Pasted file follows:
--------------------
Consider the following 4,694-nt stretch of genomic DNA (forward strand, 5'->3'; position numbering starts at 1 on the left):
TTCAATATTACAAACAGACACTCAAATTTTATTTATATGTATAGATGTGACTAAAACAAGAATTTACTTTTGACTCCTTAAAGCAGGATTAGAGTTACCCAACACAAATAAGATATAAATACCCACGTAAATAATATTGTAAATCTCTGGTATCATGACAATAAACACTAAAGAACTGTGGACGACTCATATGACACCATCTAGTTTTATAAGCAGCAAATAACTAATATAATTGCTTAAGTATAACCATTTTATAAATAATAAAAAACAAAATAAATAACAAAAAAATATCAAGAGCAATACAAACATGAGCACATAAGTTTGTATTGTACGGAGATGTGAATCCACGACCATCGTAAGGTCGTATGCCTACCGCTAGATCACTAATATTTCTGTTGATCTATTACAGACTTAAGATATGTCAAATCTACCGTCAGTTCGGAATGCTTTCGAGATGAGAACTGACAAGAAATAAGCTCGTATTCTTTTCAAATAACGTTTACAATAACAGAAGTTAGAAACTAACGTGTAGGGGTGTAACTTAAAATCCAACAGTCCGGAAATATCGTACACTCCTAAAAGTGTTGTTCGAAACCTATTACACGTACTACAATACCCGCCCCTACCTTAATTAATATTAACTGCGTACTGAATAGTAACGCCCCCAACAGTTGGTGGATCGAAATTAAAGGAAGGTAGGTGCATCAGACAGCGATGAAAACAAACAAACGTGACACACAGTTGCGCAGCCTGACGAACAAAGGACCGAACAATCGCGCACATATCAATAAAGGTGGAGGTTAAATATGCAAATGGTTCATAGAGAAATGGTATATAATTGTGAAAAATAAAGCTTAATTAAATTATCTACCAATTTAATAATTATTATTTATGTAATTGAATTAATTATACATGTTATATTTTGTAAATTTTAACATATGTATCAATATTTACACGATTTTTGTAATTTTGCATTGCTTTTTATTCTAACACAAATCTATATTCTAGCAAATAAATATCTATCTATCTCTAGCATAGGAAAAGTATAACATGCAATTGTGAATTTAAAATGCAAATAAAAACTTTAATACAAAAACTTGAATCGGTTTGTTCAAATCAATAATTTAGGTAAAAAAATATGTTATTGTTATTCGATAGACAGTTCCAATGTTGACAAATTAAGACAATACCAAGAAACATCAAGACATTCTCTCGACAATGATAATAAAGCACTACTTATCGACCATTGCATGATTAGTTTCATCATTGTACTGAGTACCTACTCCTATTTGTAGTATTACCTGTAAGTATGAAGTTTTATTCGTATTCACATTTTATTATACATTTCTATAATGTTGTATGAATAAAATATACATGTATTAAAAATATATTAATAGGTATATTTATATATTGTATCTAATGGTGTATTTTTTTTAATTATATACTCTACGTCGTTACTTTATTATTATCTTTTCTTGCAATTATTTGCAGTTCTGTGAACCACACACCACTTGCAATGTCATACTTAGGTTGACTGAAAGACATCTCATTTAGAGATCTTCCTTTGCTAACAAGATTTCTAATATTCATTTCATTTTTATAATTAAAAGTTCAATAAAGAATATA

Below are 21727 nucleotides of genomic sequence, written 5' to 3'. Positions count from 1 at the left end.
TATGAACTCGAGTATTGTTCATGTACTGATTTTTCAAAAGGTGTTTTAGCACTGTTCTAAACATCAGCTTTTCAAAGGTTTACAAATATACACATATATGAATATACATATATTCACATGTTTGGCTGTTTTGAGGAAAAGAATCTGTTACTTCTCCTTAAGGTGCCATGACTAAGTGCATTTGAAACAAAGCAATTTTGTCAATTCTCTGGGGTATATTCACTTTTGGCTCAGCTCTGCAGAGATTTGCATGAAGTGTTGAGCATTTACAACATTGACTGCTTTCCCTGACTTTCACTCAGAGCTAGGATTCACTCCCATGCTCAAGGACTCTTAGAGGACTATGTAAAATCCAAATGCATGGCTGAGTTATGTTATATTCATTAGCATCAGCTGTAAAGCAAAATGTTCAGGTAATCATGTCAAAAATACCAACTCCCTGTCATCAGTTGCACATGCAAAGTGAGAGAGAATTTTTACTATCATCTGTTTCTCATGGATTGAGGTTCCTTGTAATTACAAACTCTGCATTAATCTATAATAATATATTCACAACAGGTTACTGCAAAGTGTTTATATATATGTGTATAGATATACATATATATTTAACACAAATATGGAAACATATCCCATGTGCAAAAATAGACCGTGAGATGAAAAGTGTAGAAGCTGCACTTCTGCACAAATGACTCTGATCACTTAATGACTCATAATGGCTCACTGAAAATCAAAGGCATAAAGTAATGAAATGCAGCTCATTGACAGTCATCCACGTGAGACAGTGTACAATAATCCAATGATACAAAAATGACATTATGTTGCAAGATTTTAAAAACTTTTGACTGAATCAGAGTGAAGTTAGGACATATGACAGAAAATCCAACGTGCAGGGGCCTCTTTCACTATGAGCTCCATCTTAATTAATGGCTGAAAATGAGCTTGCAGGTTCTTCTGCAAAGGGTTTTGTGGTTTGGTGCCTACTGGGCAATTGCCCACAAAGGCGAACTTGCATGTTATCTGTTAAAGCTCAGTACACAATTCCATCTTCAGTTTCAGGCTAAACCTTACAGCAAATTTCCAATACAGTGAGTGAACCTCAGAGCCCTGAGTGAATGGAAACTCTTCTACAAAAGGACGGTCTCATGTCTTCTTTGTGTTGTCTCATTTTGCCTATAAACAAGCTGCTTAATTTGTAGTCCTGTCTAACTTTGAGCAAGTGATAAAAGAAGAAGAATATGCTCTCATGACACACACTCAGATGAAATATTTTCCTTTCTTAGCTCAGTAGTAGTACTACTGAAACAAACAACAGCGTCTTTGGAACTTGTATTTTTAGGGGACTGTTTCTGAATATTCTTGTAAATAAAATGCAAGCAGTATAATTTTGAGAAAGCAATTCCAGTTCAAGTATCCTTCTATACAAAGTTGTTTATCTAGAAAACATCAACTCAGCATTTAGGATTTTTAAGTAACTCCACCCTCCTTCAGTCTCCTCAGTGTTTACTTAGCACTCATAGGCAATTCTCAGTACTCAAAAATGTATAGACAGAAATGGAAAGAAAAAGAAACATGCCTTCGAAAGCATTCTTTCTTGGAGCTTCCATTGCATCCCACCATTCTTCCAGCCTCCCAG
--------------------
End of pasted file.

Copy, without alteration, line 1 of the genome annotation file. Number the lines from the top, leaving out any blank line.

Consider the following 4,694-nt stretch of genomic DNA (forward strand, 5'->3'; position numbering starts at 1 on the left):